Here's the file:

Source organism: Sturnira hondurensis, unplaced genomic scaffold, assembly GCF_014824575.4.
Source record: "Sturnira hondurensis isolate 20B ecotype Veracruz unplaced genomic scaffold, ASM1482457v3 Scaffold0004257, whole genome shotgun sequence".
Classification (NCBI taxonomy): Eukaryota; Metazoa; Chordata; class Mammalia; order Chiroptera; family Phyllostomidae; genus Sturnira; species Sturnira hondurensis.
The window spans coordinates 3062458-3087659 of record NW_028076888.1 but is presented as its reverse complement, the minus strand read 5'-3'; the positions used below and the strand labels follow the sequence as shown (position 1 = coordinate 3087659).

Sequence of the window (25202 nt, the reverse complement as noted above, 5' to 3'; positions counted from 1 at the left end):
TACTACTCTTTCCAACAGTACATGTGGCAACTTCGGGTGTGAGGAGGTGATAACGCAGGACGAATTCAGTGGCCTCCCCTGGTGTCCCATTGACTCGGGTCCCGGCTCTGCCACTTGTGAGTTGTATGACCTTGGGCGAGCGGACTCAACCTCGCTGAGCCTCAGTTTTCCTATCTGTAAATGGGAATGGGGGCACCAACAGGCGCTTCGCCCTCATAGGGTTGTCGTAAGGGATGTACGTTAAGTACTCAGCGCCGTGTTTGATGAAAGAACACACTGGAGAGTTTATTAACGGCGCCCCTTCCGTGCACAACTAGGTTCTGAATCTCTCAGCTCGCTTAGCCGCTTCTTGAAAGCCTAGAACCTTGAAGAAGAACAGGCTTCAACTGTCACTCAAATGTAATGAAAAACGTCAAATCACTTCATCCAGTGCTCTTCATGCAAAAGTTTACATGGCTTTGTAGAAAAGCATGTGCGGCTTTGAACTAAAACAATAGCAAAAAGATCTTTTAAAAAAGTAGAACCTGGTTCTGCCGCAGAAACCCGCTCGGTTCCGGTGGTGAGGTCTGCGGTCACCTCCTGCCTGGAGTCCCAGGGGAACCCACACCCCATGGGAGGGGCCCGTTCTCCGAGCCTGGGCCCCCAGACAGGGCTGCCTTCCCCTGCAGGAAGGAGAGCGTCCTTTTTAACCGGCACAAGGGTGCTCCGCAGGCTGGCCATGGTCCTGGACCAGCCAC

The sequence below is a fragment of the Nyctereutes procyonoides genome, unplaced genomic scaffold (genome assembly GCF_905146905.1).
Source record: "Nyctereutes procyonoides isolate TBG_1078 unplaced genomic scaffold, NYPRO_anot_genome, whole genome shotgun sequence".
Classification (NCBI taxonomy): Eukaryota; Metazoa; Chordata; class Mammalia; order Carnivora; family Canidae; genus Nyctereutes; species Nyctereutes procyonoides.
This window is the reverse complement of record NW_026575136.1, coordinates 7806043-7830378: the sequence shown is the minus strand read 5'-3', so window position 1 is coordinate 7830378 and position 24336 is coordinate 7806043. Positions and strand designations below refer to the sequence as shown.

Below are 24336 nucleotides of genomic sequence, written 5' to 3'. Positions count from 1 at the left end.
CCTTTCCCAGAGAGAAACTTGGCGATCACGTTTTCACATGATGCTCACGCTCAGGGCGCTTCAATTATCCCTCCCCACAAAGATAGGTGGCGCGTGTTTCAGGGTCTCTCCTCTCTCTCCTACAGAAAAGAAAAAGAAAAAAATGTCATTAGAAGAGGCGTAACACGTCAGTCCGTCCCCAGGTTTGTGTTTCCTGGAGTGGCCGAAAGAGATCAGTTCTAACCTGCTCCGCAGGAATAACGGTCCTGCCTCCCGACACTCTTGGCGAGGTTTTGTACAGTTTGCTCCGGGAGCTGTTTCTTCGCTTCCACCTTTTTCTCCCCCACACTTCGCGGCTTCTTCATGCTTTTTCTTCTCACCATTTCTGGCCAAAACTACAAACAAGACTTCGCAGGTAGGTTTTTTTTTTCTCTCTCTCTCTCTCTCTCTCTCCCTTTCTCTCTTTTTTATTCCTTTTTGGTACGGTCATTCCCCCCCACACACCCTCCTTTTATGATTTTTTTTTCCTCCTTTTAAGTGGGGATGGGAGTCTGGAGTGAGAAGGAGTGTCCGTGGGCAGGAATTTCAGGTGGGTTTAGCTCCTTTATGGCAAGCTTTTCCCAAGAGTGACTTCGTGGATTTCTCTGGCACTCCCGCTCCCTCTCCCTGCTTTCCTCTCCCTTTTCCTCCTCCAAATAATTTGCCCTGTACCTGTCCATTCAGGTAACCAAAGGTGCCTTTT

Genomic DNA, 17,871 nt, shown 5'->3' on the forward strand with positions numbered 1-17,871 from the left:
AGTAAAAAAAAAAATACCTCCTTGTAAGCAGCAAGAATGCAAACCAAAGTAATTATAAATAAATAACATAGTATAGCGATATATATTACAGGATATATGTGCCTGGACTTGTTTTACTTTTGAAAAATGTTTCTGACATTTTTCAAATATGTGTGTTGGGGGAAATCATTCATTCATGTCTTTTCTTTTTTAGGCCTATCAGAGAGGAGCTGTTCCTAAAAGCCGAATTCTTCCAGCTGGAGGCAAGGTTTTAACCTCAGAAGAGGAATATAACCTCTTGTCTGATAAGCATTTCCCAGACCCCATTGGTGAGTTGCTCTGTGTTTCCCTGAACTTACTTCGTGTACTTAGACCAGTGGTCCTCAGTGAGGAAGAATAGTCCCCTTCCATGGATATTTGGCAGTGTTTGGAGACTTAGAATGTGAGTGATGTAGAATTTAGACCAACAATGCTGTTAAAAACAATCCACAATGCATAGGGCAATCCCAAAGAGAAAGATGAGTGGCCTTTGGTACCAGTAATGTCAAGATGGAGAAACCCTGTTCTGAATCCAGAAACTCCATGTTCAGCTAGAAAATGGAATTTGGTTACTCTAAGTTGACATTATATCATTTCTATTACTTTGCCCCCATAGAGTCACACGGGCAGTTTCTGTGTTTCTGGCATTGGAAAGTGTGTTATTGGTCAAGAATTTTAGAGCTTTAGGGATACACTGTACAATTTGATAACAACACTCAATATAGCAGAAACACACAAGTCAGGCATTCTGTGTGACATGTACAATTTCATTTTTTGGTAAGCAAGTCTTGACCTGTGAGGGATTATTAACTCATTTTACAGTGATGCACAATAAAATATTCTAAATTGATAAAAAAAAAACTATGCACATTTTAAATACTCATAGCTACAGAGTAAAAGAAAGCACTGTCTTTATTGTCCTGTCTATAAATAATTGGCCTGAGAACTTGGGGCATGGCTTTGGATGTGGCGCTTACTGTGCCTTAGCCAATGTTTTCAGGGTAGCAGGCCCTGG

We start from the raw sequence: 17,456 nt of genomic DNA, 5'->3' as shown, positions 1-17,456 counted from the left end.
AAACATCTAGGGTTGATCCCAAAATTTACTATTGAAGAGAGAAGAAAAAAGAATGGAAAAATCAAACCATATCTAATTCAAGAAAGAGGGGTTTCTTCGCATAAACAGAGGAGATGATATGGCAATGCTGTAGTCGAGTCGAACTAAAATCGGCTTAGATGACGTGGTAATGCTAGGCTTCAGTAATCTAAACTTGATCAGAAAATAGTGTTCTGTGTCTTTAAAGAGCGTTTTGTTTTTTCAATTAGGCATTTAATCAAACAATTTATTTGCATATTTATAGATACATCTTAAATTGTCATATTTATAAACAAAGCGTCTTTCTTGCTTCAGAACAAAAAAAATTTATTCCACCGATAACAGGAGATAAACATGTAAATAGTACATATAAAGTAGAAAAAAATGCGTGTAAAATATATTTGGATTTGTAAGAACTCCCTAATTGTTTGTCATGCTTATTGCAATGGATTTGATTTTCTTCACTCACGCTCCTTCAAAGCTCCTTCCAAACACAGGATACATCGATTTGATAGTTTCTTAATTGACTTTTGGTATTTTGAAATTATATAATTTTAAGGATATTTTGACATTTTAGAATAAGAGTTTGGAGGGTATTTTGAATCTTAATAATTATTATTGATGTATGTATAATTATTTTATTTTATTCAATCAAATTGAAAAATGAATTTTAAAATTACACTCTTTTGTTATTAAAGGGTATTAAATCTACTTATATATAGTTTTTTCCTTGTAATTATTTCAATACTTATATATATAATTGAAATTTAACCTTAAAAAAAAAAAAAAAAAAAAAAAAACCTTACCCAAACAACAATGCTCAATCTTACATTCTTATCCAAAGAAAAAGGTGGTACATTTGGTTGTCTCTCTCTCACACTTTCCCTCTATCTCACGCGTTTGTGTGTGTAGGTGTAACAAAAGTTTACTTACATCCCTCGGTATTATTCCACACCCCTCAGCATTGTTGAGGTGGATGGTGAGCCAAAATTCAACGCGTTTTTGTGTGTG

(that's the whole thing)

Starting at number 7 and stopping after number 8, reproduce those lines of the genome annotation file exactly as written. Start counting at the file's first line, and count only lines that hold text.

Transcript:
The sequence below is a fragment of the Nyctereutes procyonoides genome, unplaced genomic scaffold (genome assembly GCF_905146905.1).
Source record: "Nyctereutes procyonoides isolate TBG_1078 unplaced genomic scaffold, NYPRO_anot_genome, whole genome shotgun sequence".